“From now on, if a club applies to postpone a match on the grounds of insufficient players due to COVID-19, they must have a minimum of four positive cases within their squad.”
The new guidelines will kick in ahead of the game between Burnley and Watford on Feb. 5.
The previous rule came under heavy scrutiny, with some clubs being accused of “manipulating the system” in order to get games postponed during the busy festive period.
Tottenham Hotspsur were most vocal in their criticism following the postponement of the north London derby earlier this month, saying they were “extremely surprised” that the request from Arsenal, who had one COVID-19 case, was accepted.
Chelsea manager Thomas Tuchel and his Arsenal counterpart Mikel Arteta had also called for more clarity around postponements related to COVID-19.
The league added: “Club applications will continue to be assessed on a case-by-case basis. The Premier League Board examines a number of factors, including the ability of a club to field a team; the status, severity and potential impact of COVID-19.”
On Monday, the league said it had reported 16 new infections of COVID-19 in the previous week, continuing a downward trend in the number of positive cases for a fourth week.
(Reporting by Dhruv Munjal in Bengaluru; Editing by Christian Radnedge)
There it was, on a silver platter.
A chance for a losing team to build on its first win in eight games, Saturday’s heartening 5-3 victory over Calgary still coursing through the veins. An opportunity to build some momentum against a Vancouver team in the throes of a COVID-19 shortage, ripe for a home loss against what was supposed to be a confident Oilers club.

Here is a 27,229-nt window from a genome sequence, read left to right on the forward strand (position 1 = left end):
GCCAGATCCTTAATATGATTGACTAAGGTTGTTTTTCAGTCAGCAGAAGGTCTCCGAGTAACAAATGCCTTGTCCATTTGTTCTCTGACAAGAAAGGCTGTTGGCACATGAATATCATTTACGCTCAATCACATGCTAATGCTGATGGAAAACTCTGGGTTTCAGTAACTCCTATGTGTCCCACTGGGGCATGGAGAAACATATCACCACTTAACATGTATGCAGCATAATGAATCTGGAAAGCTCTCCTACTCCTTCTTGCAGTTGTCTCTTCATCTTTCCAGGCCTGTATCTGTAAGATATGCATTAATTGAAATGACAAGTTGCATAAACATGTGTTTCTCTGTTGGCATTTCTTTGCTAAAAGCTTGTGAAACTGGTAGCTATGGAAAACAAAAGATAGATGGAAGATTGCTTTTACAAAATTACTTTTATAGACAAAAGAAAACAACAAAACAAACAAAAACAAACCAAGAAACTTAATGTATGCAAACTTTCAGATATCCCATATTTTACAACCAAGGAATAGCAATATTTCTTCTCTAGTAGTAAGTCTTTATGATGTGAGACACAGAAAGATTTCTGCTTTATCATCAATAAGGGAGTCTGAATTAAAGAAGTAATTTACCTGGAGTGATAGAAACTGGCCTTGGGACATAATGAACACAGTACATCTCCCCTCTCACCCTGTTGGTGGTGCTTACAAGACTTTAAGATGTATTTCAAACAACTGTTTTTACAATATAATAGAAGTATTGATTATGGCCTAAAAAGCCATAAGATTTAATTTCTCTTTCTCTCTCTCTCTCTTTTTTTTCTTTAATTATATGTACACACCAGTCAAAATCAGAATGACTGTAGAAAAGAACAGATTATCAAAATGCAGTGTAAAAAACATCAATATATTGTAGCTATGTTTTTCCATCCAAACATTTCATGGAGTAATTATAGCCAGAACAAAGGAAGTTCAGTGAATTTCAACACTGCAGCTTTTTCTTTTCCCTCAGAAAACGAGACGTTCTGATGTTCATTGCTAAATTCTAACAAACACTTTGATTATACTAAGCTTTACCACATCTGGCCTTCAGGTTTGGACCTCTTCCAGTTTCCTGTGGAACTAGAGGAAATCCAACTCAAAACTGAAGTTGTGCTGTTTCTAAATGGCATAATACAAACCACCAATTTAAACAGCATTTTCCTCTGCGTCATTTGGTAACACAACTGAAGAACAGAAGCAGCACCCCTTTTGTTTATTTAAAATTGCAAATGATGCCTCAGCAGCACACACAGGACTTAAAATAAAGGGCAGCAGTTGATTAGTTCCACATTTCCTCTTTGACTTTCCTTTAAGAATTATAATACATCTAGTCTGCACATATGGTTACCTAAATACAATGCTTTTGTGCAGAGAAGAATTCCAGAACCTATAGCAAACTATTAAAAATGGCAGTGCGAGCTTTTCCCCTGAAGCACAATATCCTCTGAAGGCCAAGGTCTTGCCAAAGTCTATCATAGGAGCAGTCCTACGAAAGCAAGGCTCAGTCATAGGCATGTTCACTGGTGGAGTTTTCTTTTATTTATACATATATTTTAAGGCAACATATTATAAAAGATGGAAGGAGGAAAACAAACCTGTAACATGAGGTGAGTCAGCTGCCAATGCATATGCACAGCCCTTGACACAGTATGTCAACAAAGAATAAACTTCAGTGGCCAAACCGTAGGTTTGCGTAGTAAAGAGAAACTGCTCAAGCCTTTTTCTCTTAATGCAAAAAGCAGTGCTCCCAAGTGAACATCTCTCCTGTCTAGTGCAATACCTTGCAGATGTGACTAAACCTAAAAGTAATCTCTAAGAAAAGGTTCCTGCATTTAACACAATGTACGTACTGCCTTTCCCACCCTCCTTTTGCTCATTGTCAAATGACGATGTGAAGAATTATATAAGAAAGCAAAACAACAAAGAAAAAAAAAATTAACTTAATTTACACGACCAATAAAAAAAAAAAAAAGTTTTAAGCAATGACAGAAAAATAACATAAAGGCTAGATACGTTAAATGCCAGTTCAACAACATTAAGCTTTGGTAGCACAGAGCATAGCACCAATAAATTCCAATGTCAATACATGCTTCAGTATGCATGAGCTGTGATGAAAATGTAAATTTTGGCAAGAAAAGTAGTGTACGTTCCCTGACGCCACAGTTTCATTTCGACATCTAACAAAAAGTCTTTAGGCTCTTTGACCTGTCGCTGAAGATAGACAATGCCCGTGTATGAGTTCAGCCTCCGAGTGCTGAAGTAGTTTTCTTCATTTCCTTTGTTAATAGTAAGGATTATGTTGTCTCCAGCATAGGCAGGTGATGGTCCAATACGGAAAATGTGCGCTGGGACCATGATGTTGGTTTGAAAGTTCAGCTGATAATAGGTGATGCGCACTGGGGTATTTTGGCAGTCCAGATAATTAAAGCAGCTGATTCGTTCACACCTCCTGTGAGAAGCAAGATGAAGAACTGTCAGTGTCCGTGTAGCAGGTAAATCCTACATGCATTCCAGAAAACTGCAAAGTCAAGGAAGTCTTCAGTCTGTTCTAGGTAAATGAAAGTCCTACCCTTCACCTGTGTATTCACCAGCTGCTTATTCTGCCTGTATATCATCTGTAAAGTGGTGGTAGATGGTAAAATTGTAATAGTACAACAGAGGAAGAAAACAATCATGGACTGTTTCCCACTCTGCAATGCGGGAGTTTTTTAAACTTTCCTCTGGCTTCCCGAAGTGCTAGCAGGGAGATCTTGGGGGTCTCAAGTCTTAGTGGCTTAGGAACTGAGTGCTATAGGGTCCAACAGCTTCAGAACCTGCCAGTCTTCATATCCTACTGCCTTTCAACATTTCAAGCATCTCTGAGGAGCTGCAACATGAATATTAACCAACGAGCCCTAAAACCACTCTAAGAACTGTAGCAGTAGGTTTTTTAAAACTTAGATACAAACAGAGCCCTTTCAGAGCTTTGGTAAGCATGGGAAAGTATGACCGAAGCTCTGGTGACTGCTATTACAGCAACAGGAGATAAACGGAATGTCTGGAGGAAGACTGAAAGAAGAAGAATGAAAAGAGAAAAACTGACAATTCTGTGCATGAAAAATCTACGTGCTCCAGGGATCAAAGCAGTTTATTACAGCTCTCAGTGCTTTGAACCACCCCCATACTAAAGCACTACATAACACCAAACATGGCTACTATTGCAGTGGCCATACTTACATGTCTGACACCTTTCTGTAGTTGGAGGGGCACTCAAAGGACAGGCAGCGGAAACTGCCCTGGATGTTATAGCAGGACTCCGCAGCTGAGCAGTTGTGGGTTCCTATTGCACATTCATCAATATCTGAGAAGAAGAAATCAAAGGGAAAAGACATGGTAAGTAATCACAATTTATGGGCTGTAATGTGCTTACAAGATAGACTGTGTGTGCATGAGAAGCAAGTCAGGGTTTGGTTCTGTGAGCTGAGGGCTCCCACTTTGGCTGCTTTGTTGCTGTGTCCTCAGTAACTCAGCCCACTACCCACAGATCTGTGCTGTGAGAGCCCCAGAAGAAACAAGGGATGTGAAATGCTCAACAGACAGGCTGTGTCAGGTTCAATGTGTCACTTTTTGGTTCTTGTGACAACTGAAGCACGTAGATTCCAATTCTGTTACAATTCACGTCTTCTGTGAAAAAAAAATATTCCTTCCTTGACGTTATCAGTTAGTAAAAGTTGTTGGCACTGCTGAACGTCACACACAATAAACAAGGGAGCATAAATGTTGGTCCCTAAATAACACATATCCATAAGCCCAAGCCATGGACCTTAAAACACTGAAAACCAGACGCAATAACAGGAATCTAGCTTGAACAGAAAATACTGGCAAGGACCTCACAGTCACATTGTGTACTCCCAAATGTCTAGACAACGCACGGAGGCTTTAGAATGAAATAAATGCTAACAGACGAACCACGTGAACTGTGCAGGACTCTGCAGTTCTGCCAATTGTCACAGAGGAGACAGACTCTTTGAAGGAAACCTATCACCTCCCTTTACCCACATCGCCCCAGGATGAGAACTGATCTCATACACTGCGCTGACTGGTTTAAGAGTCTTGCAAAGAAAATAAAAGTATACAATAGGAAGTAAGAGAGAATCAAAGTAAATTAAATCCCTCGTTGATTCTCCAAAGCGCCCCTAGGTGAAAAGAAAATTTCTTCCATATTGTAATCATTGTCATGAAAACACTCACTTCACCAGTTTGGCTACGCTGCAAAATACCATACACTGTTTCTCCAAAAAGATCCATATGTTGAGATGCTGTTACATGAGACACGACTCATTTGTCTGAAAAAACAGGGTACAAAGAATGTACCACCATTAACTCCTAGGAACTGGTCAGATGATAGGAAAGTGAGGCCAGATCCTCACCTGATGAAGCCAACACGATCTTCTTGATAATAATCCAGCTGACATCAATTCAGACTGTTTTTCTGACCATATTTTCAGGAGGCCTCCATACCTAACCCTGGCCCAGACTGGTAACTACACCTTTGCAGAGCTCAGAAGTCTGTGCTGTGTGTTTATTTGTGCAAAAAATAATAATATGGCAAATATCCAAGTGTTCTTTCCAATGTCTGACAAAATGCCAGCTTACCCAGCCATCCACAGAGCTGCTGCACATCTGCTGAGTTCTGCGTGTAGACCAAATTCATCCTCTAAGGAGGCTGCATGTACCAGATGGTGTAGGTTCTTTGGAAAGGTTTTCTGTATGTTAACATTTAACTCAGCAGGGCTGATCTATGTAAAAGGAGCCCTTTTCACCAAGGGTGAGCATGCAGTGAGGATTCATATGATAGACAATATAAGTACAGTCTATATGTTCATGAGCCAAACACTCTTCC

This should be easy, right?
What? The Canucks are starting Spencer Martin in goal?
Piece of cake, right?
Down 2-0 with less than 15 minutes to play on Tuesday, Ryan McLeod slipped a shot between Martin and the near post. It was Martin’s only mistake on a 50-shot night, but by the time they were done the Oilers had fought back for a 3-2 overtime victory.
In recent losing streaks of six and seven games, it was usually Edmonton’s netminder who would surrender that queasy goal at an important moment. But now, after winning two straight games, if ever you wanted evidence that perhaps Edmonton’s luck has turned, look no further than the smelly goal that opened the floodgates in Vancouver.
“It’s 16 games. It’s tough to blame it all on bounces,” Connor McDavid admitted of their woes of late. “We weren’t playing our best hockey, but bounces do go a long way, and ‘Clouder found a way to sneak one through.”
“(Martin) was playing unbelievable, shutting the door all game,” said McLeod, who has five goals in 27 games this season. “It’s just the little squeaker ones that go in first and open the door for the rest of the guys. Early in the shift, I had a chance to shoot and I made a pass. They’ve been telling me to shoot a little more. I decided to shoot.”